It’s truly hard to discuss a season of Mad Men, one of the best dramas on TV right now and most likely ever. The show is so neatly done with extreme precision that it’s difficult to comment on its caliber. Season five of Mad Men was full of characters who were very down. Of course, Mad Men’s main dramatic point is that it’s a study of the human condition, and it continued that. It had everyone in a state of happiness, or at least perceived happiness and them judging what that might even mean.
The season’s main theme, other than identity, was falling behind or the feeling of being behind. Every major character fell behind in Mad Men this year. Peggy was one upped by Ginsberg (also, “Just try it!”), Roger and his LSD trip put him into perspective of how old and out of touch he really is, Joan and her divorce from Greg, Pete and his feelings towards his marriage, and finally, Don and his feelings towards his new marriage. When the season started, viewers were expecting Don and Megan to kick the bucket quickly but it didn’t. Their marriage, more or less, is a rather stable one. They argue, communicate, and compromise. Sometimes things get heated (with right reason) and sometimes Don is trying to meet Megan down in the lobby but instead an empty elevator shaft stares back at him. It was interesting to see scenes where their marriage was going great cutting to Betty and her marriage with Henry Francis. Although we didn’t get much time within the Francis household, their presence was felt greatly just by constantly thinking “Wow, Don is actually capable of doing things without Betty around.”
But there isn’t one character that fell behind more than the late Lane Pryce. The feeling of death this season was prominent since the premiere episode and it was sad and tragic to see such a character go out like he did. Lane got behind on his taxes, and betrayed his trust to the company. Unfortunately it led to his demise, and brought some realization to Don as it was the second suicide that was close to him and arguably his fault.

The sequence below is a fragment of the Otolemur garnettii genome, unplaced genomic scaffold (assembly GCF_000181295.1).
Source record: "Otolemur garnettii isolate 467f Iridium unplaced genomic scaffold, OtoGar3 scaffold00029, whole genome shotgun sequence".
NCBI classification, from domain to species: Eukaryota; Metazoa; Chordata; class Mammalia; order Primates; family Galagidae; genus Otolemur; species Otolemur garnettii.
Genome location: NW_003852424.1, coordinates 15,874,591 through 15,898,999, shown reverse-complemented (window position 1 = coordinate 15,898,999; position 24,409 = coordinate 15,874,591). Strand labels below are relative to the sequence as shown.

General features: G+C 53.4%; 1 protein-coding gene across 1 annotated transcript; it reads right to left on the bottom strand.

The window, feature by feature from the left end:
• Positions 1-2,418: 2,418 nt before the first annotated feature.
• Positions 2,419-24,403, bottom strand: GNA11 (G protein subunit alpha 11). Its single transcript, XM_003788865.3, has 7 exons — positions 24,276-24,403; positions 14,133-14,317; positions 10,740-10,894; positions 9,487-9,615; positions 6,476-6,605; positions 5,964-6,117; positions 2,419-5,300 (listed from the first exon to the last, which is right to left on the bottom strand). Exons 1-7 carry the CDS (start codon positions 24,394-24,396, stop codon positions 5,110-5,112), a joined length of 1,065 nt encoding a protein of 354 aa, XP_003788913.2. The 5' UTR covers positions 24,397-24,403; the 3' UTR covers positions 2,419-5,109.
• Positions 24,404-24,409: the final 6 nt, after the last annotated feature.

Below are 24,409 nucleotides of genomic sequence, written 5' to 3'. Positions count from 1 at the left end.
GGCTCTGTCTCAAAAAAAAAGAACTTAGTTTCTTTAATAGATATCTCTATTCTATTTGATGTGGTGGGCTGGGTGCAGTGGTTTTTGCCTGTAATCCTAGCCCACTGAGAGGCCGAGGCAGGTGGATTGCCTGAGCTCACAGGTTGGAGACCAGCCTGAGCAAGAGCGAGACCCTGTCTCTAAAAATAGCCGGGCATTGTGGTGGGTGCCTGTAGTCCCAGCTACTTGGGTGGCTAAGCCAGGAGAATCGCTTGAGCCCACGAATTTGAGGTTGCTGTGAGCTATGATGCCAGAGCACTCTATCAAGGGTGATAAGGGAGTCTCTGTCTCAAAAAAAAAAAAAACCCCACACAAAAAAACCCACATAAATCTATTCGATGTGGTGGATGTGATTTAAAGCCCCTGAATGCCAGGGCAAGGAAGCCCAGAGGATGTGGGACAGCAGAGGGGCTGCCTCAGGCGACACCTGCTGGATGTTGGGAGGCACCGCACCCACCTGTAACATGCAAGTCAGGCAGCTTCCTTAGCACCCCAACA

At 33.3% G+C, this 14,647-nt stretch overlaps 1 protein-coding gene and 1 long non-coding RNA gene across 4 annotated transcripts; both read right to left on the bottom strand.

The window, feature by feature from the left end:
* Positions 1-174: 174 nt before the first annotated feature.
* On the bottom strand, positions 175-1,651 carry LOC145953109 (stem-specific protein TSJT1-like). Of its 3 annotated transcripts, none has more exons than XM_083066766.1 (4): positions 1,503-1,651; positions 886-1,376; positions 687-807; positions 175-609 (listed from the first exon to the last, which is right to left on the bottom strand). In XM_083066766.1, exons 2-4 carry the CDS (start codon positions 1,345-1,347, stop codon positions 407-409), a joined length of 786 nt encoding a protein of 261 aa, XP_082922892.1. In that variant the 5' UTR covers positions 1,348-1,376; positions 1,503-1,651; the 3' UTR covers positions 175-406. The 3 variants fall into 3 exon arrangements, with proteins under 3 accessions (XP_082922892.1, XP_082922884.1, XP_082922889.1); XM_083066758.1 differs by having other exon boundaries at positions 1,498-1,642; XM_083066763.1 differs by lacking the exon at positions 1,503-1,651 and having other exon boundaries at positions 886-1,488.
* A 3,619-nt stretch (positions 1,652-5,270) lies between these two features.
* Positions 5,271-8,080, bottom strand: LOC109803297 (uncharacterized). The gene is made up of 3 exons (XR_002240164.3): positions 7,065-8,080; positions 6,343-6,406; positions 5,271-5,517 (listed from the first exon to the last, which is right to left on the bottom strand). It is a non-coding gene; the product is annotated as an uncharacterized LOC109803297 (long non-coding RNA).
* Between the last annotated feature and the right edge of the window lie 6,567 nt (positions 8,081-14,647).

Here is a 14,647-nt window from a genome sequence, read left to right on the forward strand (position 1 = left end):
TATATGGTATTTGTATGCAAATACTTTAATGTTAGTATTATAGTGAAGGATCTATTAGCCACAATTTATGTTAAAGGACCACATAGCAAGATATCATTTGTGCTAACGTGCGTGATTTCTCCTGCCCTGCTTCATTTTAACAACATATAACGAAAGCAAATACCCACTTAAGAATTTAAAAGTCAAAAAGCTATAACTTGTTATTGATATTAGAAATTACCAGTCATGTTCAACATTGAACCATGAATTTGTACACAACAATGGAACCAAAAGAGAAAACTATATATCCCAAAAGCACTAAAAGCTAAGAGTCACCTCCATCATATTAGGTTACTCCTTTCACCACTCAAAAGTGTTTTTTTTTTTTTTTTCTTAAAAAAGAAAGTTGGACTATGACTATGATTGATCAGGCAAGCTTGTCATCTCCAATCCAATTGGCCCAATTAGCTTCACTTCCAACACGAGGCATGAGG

Other than Lane, Pete came to be more sympathetically pathetic than ever before. The poor bastard couldn’t catch a break this season, beginning with the fantastic (and personal favorite) episode “Signal 30.” Pete has always been a guy who just strives to get more in the workplace, not knowing that he’s actually owed much, much more. This lust has now bled into his family-life and it is now hitting on the young student in the driver’s ed class and eventually an acquaintance’s wife, Beth. When he tells Don at the end of the episode that he “has nothing,” it’s heartbreaking to see a guy who has it all, but believes he doesn’t. By the finale, Pete has lost the one girl who made him remotely happy. Whether it be sexually or not is debatable, but Pete was happy whenever he was around Beth. Now, she doesn’t even know who he is. Just like himself.
Season five of Mad Men could be known as the best season of the series when all is said and done. It’s nearly impossible to write about this season in full without going over 5,000 words. It was in a lot of ways, perfect. We watched our characters get tossed into non-conventional storytelling (“Far Away Places”). And we watched them all fall behind chasing phantoms while the company actually got ahead.
You only live twice or so it seems/One life for yourself and one for your dreams.